TV ain't dead. Advertising ain't dead. The only thing that's dead is the credibility of the trade press and the trendoid, self-promoting pundits who've been so wrong for so long.

Before the electrons were even dry on this post, Adweek published an article entitled "Study: TV Ads More Effective Than Ever."

February 24, 2009

Nobody Gives A S*** About Your Philosophy

You know that big new corporate branding campaign you're planning? The one where you tell the world about your company philosophy so they'll finally understand how nice and virtuous you are?

Here's a tip: Nobody gives a shit.

Nobody gives a shit that...
  • you believe people are your greatest asset.
  • you believe one person can make a difference.
  • you think the world needs to be more connected.
  • you think we need to preserve our precious resources.
  • you think the children are our future.
If I might be allowed to summarize... they've heard it all before and they don't give a shit.

Here's what they care about:
  • What are you doing, bub? Show me. Be specific. Convince me it's not a gimmick or pr ploy.
  • What have you got for me? How much is it? Why do I need it? Why is it good?
The underlying principle here is this: In advertising, generalities are worthless. Specifics are gold.

February 23, 2009

Social Media Is Like A Husband

There are days when this blog takes over my life. Having a "social media" website is like having a husband:
  • It needs constant care and feeding
  • If you don't prod it, it will just sit there and do nothing
  • After a while you'll wonder why you ever thought it was exciting
  • All your friends think it's stupid
  • It smells up the bathroom
Before you embark on a social media project, take a close look at the worst husband you know.

Do you really want one of those?

is the new Australia. America's sweethearts.

February 22, 2009

The Envelope Please

Last week we held a survey on the following subject: Which dead people, if alive today, would be Twitterers?

The brilliant readers of The Ad Contrarian have decided that among 20 famous dead people the one least likely to have had a Twitter account is Eleanor Roosevelt. Most likely was Andy Warhol, followed closely by Marilyn Monroe.
Would this person have had a Twitter account?

Andy Warhol --------- 73%
Marilyn Monroe ------71%
Princess Di ------------61%
John Belushi ----------56%
Hitler------------------ 50%
Elvis ------------------ 46%
Cleopatra -------------45%
JFK --------------------45%
Lenny Bruce ----------38%
Kurt Cobain---------- 35%
Freud ------------------34%
Karl Marx -------------31%
Joan of Arc ------------29%
Billie Holiday ---------27%
Marcel Proust -------- 24%
Einstein ---------------20%
Jackie Robinson -----19%
Churchill ------------- 18%
Gandhi ----------------18%
Eleanor Roosevelt ---10%
TAC Predicts:
The lamest Academy Awards show ever tonight. And that's not easy. Thank goodness I'll be on an airplane.

Always Remember:
What is the aptitude these people are being glorified for? Pretending. They're good at pretending.

February 20, 2009

The Old Ball Game

Next week, spring training begins in earnest. So let's take a day off from the horrors of advertising and focus on something pleasant: a true baseball story.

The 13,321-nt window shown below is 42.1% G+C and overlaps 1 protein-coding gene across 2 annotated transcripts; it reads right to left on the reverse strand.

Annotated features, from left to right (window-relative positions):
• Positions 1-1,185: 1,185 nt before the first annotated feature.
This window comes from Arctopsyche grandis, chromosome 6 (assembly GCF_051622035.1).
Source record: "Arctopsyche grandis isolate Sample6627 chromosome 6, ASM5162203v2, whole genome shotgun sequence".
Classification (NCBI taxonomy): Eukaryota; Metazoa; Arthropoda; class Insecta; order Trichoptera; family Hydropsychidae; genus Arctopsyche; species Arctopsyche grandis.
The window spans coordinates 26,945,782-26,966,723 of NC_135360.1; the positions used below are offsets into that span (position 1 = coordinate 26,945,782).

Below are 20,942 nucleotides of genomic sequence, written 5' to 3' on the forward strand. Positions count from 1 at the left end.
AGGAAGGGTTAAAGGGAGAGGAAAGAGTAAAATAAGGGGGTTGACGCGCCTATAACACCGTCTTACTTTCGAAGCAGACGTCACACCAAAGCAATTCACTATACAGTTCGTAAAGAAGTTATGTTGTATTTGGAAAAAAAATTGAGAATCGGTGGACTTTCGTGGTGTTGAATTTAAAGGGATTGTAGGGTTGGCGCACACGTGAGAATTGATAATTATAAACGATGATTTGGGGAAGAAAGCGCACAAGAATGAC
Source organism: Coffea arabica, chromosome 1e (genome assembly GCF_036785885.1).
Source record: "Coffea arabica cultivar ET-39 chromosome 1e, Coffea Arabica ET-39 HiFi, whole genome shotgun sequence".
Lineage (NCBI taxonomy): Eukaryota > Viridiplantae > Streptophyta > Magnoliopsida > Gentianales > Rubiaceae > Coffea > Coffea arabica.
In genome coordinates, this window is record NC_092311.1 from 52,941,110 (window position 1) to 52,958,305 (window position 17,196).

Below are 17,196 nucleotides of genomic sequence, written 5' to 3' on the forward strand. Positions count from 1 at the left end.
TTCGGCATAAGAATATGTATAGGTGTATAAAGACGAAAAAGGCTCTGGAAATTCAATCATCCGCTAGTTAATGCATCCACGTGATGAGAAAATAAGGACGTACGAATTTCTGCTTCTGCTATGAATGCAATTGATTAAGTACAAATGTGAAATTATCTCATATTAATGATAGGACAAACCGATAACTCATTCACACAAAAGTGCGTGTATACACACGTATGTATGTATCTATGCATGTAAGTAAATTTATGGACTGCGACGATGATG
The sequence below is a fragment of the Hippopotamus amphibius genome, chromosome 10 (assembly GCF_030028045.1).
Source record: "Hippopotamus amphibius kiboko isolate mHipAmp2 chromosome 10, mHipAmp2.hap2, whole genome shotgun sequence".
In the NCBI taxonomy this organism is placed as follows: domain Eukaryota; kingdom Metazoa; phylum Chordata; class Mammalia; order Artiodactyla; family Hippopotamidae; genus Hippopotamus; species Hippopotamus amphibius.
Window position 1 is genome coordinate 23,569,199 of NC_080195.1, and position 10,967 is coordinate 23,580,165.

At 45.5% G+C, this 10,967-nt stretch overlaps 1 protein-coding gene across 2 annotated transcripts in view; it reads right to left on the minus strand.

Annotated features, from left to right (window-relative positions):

Last year, a player in the San Francisco Giants organization developed a strange ailment. Three fingers on one of his hands suddenly turned blue because of a circulation problem.

The ailment forced him out of action in June, and he missed the entire rest of the season.

In order to get his circulation back to normal, doctors put him on a regimen of baby aspirin, anti-inflamatories, blood thinners, and Viagra. Viagra, it turns out, was originally developed to treat circulatory problems, until someone noticed its other salutary effect.

This player had to take Viagra every day. He became somewhat of a heroic figure at his local pharmacy, where it was thought he was buying it for the usual reason.

“I’d clean the place out,” he said. “A few times, I took all they had.”

Now here's the fun part. The player's name?

Brian Bocock.

No, my friends, you can't make this shit up.

Shout out to Josh Nichol for this story.

February 19, 2009

3 New Thoughts About Twitter

It has come to my attention that there were a few readers who I neglected to insult or antagonize in my rant about Twitter the other day. Consequently, more ranting is called for.

New Thought #1:

A number of commenters about my previous Twitter post assumed that I am either anti-technology or protective of traditional advertising. I am neither.

As a former science teacher, I have a great fondness for technology. It is not the technological aspect of Twitter that bothers me.

Nor am I protective of traditional advertising. It doesn't need my protection. Advertising is like an insect. It will be here long after we're all dead. I've been around long enough to have heard all the baloney about the death of advertising five times over.

In my lifetime advertising was going to be killed by:
  • cable TV
  • generic brands (an oxymoron?)
  • the VCR
  • the computer (Remember? Clients were going to make spots on their desktops!)
  • Wal-Mart
  • digital cable TV (Remember? During programs, we were going to click on products that were placed in “content” and be taken to “long form” info-somethings and then order the product through our TV! Golly!)
  • the internet
  • TiVo
  • Google
  • social media